The judge made a detailed attack on the character of Hubbard. He was not, as claimed wounded in the war and decorated. It was false to claim that he had been crippled and blinded, then cured by Scientology techniques.

Hubbard, said the judge, had disappeared and was being sought by US police.

L. Ron Hubbard was a well-known figure in East Grinstead where he established Saint Hill as the world headquarters of his movement. In August 1983 the Scientologists announced that they had "kicked out" 12 key members of their UK headquarters staff at Saint Hill as part of a policy change.

Subsequently splinter groups have emerged and challenge the Church of Scientology's monopoly on Hubbard's teachings.

[Picture / Caption: L. RON HUBBARD as he was in his East Grinstead days. He is now 72]

Scientology church offers to aid poor if charges dropped
Date: Tuesday, 26 July 1988
Publisher: Globe and Mail (Canada)
Author: Peter Moon
Main source: link (192 KiB)

In what may be an unprecedented legal manoeuvre, the Church of Scientology of Toronto has offered to make substantial cash donations to community agencies working with the elderly and the poor if criminal charges against it are dropped.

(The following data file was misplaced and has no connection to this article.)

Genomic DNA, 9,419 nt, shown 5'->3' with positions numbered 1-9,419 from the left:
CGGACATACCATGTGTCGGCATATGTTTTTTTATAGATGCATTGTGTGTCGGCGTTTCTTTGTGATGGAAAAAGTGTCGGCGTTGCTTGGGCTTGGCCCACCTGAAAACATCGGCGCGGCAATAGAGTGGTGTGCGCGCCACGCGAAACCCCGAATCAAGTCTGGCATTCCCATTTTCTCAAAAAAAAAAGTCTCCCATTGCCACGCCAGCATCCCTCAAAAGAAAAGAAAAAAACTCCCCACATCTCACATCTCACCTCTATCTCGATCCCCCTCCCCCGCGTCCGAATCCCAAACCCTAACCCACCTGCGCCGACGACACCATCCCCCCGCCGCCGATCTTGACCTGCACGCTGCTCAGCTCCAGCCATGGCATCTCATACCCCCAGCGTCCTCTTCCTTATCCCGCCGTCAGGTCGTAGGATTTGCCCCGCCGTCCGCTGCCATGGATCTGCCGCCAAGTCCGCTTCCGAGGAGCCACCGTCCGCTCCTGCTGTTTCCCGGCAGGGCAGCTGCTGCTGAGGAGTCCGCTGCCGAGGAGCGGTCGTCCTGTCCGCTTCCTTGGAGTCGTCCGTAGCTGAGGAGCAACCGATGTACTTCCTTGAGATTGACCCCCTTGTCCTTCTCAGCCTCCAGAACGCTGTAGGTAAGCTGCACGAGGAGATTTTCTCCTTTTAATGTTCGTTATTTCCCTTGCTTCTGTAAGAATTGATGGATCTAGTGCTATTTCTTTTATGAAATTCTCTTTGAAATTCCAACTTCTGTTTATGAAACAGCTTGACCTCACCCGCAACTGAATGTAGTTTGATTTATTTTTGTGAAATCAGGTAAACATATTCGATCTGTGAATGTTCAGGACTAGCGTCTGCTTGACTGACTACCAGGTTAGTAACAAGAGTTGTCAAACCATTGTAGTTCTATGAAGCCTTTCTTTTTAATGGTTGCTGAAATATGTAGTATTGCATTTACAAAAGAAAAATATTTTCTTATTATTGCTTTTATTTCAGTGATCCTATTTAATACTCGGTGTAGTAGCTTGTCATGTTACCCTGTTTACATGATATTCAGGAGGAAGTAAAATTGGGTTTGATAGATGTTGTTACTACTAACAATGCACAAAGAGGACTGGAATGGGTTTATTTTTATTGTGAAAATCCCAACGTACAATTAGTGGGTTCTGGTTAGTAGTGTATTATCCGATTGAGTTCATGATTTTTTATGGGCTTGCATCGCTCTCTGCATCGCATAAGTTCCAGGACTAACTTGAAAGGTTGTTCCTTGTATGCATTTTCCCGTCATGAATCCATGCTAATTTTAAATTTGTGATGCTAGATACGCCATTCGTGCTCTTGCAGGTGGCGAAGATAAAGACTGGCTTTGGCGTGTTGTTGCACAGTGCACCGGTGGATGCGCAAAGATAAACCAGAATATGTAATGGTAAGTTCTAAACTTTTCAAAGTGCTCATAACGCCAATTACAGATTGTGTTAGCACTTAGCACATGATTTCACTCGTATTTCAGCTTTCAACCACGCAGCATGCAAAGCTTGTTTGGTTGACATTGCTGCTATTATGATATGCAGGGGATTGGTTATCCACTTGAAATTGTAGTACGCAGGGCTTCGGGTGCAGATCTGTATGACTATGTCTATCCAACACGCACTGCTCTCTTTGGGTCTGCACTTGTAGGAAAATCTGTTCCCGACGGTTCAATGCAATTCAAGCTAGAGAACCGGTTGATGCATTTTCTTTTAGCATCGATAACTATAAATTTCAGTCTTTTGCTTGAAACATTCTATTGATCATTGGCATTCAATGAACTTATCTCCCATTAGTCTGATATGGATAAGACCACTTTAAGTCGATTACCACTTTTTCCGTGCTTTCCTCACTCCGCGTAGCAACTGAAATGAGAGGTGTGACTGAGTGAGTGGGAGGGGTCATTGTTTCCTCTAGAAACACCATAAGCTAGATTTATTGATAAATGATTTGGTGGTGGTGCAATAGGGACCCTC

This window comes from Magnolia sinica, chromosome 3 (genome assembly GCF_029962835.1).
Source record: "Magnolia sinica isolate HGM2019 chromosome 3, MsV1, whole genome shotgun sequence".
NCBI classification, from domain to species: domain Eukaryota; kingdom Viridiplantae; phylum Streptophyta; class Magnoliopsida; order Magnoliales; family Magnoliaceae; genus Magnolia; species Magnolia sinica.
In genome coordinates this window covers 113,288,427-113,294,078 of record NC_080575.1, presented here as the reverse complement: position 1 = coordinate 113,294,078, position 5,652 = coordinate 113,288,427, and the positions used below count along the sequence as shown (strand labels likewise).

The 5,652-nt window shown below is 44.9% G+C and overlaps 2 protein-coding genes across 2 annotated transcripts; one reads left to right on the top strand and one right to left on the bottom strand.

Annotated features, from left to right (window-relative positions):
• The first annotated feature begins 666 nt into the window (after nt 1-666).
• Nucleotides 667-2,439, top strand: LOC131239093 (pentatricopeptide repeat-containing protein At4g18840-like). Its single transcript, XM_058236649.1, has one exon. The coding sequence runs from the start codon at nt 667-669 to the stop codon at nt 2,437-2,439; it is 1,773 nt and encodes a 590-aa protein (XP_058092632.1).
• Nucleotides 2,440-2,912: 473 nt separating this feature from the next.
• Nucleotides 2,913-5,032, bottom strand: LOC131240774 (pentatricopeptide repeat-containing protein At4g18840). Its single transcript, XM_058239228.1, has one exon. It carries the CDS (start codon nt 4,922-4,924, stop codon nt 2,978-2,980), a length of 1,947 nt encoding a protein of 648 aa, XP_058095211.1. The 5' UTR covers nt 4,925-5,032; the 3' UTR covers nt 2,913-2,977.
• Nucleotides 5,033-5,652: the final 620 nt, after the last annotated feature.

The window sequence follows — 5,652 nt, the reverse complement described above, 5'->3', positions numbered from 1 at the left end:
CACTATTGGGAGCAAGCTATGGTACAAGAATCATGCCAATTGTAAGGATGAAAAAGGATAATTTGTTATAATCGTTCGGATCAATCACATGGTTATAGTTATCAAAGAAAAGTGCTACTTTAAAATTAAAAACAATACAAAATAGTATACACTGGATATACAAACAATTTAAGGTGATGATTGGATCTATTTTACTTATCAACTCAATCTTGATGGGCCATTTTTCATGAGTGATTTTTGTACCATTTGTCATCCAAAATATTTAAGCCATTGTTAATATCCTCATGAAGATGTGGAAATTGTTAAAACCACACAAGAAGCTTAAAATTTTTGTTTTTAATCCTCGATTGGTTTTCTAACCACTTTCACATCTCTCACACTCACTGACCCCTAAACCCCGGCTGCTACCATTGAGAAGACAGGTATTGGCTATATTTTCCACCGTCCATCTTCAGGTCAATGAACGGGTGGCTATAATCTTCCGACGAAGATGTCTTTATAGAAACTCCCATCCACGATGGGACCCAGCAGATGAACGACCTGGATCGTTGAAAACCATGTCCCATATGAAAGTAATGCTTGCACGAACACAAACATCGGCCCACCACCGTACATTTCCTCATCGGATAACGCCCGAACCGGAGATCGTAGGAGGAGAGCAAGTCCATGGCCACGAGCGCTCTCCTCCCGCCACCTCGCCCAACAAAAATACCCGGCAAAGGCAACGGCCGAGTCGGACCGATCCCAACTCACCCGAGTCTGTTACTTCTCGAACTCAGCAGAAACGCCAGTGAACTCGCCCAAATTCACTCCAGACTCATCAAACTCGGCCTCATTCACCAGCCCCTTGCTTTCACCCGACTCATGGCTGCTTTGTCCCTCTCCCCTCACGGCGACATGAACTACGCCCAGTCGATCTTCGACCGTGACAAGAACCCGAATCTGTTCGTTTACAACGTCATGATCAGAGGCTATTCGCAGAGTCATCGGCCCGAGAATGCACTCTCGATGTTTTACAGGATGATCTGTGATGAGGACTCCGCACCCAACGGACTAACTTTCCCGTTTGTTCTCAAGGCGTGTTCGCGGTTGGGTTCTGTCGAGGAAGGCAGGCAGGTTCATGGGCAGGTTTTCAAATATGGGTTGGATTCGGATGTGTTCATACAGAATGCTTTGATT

The offer was made yesterday in a letter written by the church’s lawyer, Clayton Ruby, and delivered to Ontario Attorney-General Ian Scott’s office.

The church is charged with several counts of theft by church members of photocopies of confidential documents from Ontario Government offices while some of them were working for Government agencies. 

The documents all referred to the Church of Scientology.

The charges resulted from the largest police raid in Canadian history. One hundred police officers seized about two million documents in a 20-hour raid on the organization’s headquarters on Yonge Street, near Bloor Street, in 1983. The raid followed a long investigation by the Ontario Provincial Police into the church’s activities, a probe that included the use of undercover officers within the church.

In addition to the church, 15 of its members were subsequently charged with offences alleging the theft of photocopied documents. Four have pleaded guilty and received absolute or conditional discharges. The others are awaiting trial. The church’s offer does not insist that the charges against its members be dropped.

The church waged a long, complicated challenge to the validity of the OPP search warrant until last year, when the Supreme Court of Canada refused to hear an appeal seeking to quash the warrant.

A preliminary hearing into the charges against the church, begun in March, is to resume for two weeks in November and to continue next February.

Cathia Riley, director of the office of special affairs for the Church of Scientology in Canada, said in an interview that the church has already spent $3-million challenging the warrant and fighting the charges.

She said it faces at least another $1-million in legal costs if the province insists on pursuing the charges against the church and its members.